This book combines the contentious and often unsavory Tower of Babel of scholars' voices in the field of Holocaust and genocide studies. It is essential for scholars, students, and readers interested in the Holocaust and its relationship to other instances of politically inspired mass murder.
Table of Contents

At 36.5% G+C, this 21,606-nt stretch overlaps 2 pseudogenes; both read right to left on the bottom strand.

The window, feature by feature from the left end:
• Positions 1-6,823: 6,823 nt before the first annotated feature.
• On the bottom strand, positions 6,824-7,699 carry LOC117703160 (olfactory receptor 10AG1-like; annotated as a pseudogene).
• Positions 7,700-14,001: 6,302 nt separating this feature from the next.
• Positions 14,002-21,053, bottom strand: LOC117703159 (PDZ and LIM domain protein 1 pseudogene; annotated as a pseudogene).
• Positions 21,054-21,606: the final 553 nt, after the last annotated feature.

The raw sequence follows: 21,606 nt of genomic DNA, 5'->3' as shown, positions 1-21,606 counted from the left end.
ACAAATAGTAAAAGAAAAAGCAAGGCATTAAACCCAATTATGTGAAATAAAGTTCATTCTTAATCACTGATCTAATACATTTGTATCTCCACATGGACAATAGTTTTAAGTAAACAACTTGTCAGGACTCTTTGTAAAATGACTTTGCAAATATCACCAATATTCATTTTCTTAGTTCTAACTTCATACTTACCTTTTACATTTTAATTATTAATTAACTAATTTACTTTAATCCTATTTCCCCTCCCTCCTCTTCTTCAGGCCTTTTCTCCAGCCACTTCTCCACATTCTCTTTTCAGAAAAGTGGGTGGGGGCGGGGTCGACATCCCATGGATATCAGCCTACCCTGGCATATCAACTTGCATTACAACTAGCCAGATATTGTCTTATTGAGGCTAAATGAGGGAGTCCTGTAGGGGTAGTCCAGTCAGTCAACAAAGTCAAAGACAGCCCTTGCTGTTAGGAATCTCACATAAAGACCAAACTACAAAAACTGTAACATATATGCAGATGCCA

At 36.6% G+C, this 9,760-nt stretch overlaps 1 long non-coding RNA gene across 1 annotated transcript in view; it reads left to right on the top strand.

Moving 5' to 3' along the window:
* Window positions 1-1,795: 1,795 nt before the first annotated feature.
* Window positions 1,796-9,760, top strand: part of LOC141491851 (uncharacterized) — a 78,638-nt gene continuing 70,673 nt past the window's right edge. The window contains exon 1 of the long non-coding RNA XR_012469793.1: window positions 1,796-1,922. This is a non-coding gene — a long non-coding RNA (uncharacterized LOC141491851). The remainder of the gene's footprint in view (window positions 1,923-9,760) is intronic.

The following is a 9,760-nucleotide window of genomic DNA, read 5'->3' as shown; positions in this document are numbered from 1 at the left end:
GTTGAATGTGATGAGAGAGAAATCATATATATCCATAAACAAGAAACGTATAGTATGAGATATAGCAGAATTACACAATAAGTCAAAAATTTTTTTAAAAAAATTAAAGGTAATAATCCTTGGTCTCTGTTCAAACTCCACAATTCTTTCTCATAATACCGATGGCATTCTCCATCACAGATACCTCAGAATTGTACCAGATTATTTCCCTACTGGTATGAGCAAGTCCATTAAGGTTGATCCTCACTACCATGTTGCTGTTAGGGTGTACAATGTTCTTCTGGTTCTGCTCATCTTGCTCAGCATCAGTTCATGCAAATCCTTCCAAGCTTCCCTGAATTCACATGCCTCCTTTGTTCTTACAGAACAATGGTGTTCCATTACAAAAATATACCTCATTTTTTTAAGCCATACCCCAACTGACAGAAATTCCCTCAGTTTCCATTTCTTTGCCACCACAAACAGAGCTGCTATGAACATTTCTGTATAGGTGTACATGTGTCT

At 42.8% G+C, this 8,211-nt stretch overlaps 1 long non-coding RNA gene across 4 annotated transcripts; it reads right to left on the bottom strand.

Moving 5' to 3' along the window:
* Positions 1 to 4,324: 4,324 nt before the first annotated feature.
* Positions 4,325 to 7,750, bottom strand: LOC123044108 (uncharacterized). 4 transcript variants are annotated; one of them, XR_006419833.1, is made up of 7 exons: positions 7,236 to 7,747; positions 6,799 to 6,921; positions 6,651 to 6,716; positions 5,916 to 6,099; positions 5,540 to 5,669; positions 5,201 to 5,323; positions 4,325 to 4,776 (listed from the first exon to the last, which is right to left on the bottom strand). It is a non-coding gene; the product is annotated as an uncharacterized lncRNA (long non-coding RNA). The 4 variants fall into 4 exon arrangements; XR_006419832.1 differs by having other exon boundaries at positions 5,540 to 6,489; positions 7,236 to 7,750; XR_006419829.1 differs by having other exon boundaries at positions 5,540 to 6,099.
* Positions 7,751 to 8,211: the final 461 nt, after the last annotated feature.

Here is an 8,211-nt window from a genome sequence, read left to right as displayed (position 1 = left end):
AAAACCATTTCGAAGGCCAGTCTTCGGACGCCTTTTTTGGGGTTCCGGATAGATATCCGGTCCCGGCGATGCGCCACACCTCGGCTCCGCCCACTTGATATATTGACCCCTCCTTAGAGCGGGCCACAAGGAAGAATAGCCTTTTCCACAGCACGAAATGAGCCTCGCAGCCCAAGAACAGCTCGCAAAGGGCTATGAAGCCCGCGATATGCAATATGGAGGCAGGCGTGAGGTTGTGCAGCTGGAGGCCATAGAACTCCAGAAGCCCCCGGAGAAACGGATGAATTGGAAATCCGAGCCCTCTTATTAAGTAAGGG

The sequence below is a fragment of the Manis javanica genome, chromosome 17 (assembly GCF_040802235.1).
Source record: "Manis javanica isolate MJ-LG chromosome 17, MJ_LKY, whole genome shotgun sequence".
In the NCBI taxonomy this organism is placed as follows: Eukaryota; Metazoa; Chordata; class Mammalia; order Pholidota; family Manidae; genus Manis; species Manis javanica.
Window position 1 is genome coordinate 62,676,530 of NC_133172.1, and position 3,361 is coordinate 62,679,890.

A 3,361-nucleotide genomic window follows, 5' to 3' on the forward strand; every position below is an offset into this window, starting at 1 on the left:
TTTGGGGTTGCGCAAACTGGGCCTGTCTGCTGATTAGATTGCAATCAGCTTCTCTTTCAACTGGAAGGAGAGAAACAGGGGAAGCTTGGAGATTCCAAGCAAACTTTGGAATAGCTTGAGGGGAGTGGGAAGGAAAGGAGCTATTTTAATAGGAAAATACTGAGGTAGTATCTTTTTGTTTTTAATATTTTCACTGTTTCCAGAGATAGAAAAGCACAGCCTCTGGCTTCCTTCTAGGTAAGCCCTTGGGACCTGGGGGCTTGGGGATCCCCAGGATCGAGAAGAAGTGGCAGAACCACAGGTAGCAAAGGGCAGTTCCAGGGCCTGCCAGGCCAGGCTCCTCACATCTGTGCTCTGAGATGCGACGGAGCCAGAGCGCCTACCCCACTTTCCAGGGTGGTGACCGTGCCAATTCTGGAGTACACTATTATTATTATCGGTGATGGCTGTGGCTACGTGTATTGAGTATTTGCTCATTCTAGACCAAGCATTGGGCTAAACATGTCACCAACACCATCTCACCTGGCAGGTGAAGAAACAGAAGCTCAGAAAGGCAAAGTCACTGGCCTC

Introduction to the First Edition Introduction to the Second Edition 1. The Ethics of Uniqueness 2. Religion and the Uniqueness of the Holocaust 3. From the Holocaust: Some Legal and Moral Implications 4. The Uniqueness of the Holocaust: The Historical Dimension 5. Responses to the Porrajmos: The Romani Holocaust 6. The Atlantic Slave Trade and the Holocaust: A Comparative Analysis 7. The Armenian Genocide as Precursor and Prototype of Twentieth-Century Genocide 8. The Comparative Aspects of the Armenian and Jewish Cases of Genocide: A Sociohistorical Perspective 9. Stalinist Terror and the Question of Genocide: The Great Famine 10. The Holocaust and the Japanese 11. Applying the Lessons of the Holocaust 12. The Rise and Fall of Metaphor: German Historians and the Uniqueness of the Holocaust 13. Uniqueness as Denial: The Politics of Genocide Scholarship